By Neil Bennett | on August 22, 2005
Company: Primera Technology
Pros: Fast and efficient disc creation. Highest quality output we’ve seen from a duplicator/printer.
Cons: Print quality not high-grade enough. Mac software is fiddly.
HP’s LightScribe disc label writing technology has been receiving a lot of attention recently, but it’s limited to monochrome text and images – and media is expensive. CDs and DVDs with printable labels are more easily and cheaply available, but printing using compatible inkjets is a laborious process.
Primera’s Bravo Pro DVD offers combined CD and DVD authoring with high-resolution label printing. The Bravo Pro includes two DVD burners to speed up burning, and a 4,800dpi ‘photo-quality’ print system.
A robotic arm moves discs backward and forwards between bins, drives, and the printer – and then the external ‘kiosk mode’ disc catcher that hangs off the front of the unit off the side of a desk.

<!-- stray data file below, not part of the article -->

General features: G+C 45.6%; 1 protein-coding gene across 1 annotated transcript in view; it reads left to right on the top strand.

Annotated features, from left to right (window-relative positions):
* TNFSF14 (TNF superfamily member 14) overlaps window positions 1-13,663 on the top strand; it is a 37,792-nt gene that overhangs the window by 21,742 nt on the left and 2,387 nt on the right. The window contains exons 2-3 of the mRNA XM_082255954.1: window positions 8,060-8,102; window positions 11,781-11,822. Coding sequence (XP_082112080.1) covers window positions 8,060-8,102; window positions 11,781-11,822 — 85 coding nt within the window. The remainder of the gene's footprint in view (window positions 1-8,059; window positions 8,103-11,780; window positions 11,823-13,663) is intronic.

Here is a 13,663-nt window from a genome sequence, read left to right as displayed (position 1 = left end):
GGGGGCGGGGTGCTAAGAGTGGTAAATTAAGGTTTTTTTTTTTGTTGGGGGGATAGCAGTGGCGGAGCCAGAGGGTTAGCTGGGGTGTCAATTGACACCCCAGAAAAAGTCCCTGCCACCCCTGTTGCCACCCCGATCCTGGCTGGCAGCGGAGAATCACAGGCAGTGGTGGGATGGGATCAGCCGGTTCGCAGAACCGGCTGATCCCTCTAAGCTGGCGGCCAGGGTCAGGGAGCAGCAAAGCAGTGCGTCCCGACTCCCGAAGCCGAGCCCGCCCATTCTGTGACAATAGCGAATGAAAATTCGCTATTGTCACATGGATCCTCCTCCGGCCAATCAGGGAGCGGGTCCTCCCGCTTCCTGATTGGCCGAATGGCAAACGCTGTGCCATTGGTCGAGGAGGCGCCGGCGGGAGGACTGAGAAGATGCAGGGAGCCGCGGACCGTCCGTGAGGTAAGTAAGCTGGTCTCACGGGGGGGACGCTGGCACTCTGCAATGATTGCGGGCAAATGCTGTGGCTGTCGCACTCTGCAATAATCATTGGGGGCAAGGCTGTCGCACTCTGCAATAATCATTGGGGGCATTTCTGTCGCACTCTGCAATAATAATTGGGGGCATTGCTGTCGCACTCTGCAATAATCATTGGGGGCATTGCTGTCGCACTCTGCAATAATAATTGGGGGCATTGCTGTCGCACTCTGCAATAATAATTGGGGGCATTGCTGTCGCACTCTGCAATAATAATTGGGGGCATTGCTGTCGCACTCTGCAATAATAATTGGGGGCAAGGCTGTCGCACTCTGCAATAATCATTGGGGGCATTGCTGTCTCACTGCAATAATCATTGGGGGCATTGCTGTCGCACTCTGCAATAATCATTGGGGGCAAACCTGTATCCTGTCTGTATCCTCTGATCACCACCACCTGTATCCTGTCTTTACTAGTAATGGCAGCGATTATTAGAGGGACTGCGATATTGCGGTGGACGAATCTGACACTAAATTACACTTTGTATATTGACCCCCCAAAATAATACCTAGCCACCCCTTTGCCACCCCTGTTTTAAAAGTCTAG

This set-up allows the Bravo Pro to produce up to 100 discs unattended. In our tests, the Bravo Pro took 32 minutes and 25 seconds to burn and print 10 600MB CDs. It took 48 minutes and 43 seconds to burn and print five 4.3GB DVDs. These are impressive times, due in part to the 16x-speed Plextor PX-740A DVD±RW drives at the Bravo Pro’s core.
However, the output quality of the printed discs was not of a standard that we would call professional. The idea of personalized discs may appeal when sending out media to clients. However, personalized stickers from a good label printer applied to studio-branded media produced by a third-party company will often look classier.
The Windows-based Sonic software bundle is fine – and features useful tools such as network sharing – but the Mac-based Discribe software is unhelpful. Toast would have been a better choice.